Breaking America’s Oil Addiction

February 13, 2011 at 1:21 am | Posted in enviroment, Greenwashing, Life, nature | Leave a comment
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Brown Pelicans covered with oil after BP oil spill

The saddest picture from the oil spill that I have seen.

In the wake of the BP Oil spill I have decided to cut as much oil out of my life as I can. I did some research and learned that it is in well, everything. Which I find even more disturbing. While oil really is in everything we consume from contact lenses to linoleum I am bound and determined to stop my house holds consumption of it as much as possible. There are many natural brands of cleaning products out on the market and even 100% biodegradable un-plastic bags for trash available now. Last night I bought non-chlorine all natural color safe bleach by Ecover and some all natural fabric softener by Seventh Generation. It was a good thing to do, but it disturbs me that the cost of the environmentally friendly products is so much more expensive than the chemical stuff. What I paid for a tiny bottle of fabric softener would have bought me a large bottle of the chemically laden (and don’t forget the animal tallow!) stuff. Why is it that all the products that are bad for humans and the environment are the ones that are government subsidized? The earth gets the rottenest end of the oil spill/environmental rape and pillage of the earth and our children will have to pay the ultimate price. They will be the ones stuck with an earth that has an ocean full of dispersed oil and weird storms due to global warming and whatever environmental disasters big business can think up in the meantime. I was born in 1977, here is a list of ALL the recorded oil spills in my lifetime.

1977
April, North Sea: blowout of well in Ekofisk oil field leaked 81 million gallons.

1978
March 16, off Portsall, France: wrecked supertanker Amoco Cadiz spilled 68 million gallons, causing widespread environmental damage over 100 mi of Brittany coast.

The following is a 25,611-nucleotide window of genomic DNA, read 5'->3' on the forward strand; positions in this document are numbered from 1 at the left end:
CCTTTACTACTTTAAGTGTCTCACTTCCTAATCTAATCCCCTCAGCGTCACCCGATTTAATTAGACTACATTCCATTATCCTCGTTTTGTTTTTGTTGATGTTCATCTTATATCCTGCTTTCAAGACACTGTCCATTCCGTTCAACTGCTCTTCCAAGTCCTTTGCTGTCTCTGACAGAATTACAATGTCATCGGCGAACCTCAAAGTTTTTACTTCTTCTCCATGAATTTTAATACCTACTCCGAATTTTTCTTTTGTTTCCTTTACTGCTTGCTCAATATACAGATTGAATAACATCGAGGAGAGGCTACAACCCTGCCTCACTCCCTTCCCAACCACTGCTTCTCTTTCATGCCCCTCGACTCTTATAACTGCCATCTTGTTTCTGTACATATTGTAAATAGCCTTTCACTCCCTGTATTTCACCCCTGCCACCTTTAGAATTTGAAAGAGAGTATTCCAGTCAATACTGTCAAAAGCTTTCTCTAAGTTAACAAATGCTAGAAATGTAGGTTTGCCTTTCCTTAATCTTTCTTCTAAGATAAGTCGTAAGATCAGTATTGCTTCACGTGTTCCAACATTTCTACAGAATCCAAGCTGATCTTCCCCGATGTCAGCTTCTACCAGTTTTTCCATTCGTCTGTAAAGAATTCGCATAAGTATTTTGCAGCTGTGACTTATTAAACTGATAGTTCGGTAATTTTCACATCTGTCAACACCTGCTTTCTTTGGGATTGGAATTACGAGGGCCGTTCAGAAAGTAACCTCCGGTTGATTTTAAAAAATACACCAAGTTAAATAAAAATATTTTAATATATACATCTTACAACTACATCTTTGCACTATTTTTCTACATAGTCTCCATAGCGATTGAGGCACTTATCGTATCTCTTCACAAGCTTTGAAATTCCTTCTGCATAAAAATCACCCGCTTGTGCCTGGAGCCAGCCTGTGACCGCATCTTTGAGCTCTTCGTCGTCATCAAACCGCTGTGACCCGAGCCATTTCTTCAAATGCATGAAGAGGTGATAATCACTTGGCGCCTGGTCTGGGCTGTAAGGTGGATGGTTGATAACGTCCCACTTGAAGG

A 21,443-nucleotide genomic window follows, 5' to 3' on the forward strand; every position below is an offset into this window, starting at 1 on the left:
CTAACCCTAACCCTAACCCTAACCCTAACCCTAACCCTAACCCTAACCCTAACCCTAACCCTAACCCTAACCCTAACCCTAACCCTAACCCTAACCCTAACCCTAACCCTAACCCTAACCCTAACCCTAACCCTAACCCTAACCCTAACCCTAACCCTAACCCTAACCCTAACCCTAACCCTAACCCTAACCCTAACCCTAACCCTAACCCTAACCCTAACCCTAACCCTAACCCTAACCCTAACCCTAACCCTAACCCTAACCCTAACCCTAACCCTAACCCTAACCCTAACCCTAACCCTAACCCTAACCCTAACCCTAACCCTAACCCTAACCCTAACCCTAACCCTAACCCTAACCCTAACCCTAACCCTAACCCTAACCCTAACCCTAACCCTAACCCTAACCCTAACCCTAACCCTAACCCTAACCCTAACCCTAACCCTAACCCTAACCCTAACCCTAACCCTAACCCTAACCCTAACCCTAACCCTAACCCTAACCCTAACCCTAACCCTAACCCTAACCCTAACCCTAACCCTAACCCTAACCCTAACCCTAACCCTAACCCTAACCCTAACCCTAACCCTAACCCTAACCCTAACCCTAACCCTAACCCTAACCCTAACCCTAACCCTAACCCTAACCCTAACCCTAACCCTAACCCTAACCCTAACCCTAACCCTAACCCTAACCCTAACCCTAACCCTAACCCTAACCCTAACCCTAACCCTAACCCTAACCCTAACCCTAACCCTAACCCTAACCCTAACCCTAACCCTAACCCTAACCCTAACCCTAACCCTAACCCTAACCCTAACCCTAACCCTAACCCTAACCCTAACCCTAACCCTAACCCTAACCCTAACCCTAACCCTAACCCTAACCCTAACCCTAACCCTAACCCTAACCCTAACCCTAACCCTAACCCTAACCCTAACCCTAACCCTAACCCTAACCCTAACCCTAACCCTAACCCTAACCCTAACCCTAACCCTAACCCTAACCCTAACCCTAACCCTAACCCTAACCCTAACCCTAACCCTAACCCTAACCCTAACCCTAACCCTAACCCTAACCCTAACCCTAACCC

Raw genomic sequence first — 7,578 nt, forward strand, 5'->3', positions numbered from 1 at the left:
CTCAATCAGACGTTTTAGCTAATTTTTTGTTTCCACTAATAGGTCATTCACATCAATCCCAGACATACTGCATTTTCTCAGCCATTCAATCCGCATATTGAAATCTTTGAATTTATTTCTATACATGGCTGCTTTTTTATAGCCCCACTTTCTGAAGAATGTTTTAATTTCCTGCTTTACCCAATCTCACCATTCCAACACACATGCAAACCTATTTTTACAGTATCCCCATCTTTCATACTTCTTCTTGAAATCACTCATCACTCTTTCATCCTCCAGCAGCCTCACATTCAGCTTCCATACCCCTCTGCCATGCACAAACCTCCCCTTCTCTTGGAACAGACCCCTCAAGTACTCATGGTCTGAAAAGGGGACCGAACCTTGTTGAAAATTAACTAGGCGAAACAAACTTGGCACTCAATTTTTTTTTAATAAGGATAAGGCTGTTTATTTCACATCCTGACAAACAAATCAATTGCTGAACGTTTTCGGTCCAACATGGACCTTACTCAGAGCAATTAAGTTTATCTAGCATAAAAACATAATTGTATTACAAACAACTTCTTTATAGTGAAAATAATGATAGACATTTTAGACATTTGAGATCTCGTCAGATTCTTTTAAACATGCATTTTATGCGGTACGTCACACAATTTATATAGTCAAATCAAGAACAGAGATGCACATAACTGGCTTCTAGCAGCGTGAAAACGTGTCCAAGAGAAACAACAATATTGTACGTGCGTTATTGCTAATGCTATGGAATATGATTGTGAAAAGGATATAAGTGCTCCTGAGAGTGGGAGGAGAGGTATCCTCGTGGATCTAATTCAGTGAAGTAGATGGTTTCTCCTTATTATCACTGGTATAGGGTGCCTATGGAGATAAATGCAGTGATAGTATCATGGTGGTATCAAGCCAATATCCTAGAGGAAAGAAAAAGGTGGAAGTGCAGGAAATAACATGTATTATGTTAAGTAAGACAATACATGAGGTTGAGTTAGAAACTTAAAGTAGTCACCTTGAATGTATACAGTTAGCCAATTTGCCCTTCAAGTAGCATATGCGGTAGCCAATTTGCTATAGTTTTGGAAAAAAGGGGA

1979
June 3, Gulf of Mexico: exploratory oil well Ixtoc 1 blew out, spilling an estimated 140 million gallons of crude oil into the open sea. Although it is one of the largest known oil spills, it had a low environmental impact.

July 19, Tobago: the Atlantic Empress and the Aegean Captain collided, spilling 46 million gallons of crude. While being towed, the Atlantic Empress spilled an additional 41 million gallons off Barbados on Aug. 2.

1980
March 30, Stavanger, Norway: floating hotel in North Sea collapsed, killing 123 oil workers.

1983
Feb. 4, Persian Gulf, Iran: Nowruz Field platform spilled 80 million gallons of oil.

Aug. 6, Cape Town, South Africa: the Spanish tanker Castillo de Bellver caught fire, spilling 78 million gallons of oil off the coast.

1988
July 6, North Sea off Scotland: 166 workers killed in explosion and fire on Occidental Petroleum’s Piper Alpha rig in North Sea; 64 survivors. It is the world’s worst offshore oil disaster.

Nov. 10, Saint John’s, Newfoundland: Odyssey spilled 43 million gallons of oil.

1989
March 24, Prince William Sound, Alaska: tanker Exxon Valdez hit an undersea reef and spilled 10 million–plus gallons of oil into the water, causing the worst oil spill in U.S. history.

Dec. 19, off Las Palmas, the Canary Islands: explosion in Iranian supertanker, the Kharg-5, caused 19 million gallons of crude oil to spill into Atlantic Ocean about 400 mi north of Las Palmas, forming a 100-square-mile oil slick.